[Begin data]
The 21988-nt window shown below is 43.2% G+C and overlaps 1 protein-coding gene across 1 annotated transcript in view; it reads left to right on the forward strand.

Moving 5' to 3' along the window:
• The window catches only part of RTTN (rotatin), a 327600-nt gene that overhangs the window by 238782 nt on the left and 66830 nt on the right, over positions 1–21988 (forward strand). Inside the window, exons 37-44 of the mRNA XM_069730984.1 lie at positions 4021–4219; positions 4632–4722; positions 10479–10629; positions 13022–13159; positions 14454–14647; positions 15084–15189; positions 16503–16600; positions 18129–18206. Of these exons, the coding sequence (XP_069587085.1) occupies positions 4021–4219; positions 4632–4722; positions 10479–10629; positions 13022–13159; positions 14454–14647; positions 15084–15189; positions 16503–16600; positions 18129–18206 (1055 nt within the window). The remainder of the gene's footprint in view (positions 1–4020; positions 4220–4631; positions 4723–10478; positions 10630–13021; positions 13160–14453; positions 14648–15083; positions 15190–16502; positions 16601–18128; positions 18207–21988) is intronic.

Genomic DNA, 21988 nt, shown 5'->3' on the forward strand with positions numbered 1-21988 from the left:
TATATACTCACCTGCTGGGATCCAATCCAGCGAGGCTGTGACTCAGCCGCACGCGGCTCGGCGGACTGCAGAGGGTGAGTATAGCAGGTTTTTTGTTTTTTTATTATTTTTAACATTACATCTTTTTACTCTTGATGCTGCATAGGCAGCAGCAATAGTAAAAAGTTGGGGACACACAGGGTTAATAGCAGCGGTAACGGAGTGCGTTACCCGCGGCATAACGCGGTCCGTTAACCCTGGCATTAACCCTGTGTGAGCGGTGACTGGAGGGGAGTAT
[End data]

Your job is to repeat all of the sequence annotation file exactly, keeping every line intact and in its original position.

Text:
The 21988-nt window shown below is 43.2% G+C and overlaps 1 protein-coding gene across 1 annotated transcript in view; it reads left to right on the forward strand.

Moving 5' to 3' along the window:
• The window catches only part of RTTN (rotatin), a 327600-nt gene that overhangs the window by 238782 nt on the left and 66830 nt on the right, over positions 1–21988 (forward strand). Inside the window, exons 37-44 of the mRNA XM_069730984.1 lie at positions 4021–4219; positions 4632–4722; positions 10479–10629; positions 13022–13159; positions 14454–14647; positions 15084–15189; positions 16503–16600; positions 18129–18206. Of these exons, the coding sequence (XP_069587085.1) occupies positions 4021–4219; positions 4632–4722; positions 10479–10629; positions 13022–13159; positions 14454–14647; positions 15084–15189; positions 16503–16600; positions 18129–18206 (1055 nt within the window). The remainder of the gene's footprint in view (positions 1–4020; positions 4220–4631; positions 4723–10478; positions 10630–13021; positions 13160–14453; positions 14648–15083; positions 15190–16502; positions 16601–18128; positions 18207–21988) is intronic.

Genomic DNA, 21988 nt, shown 5'->3' on the forward strand with positions numbered 1-21988 from the left:
TATATACTCACCTGCTGGGATCCAATCCAGCGAGGCTGTGACTCAGCCGCACGCGGCTCGGCGGACTGCAGAGGGTGAGTATAGCAGGTTTTTTGTTTTTTTATTATTTTTAACATTACATCTTTTTACTCTTGATGCTGCATAGGCAGCAGCAATAGTAAAAAGTTGGGGACACACAGGGTTAATAGCAGCGGTAACGGAGTGCGTTACCCGCGGCATAACGCGGTCCGTTAACCCTGGCATTAACCCTGTGTGAGCGGTGACTGGAGGGGAGTAT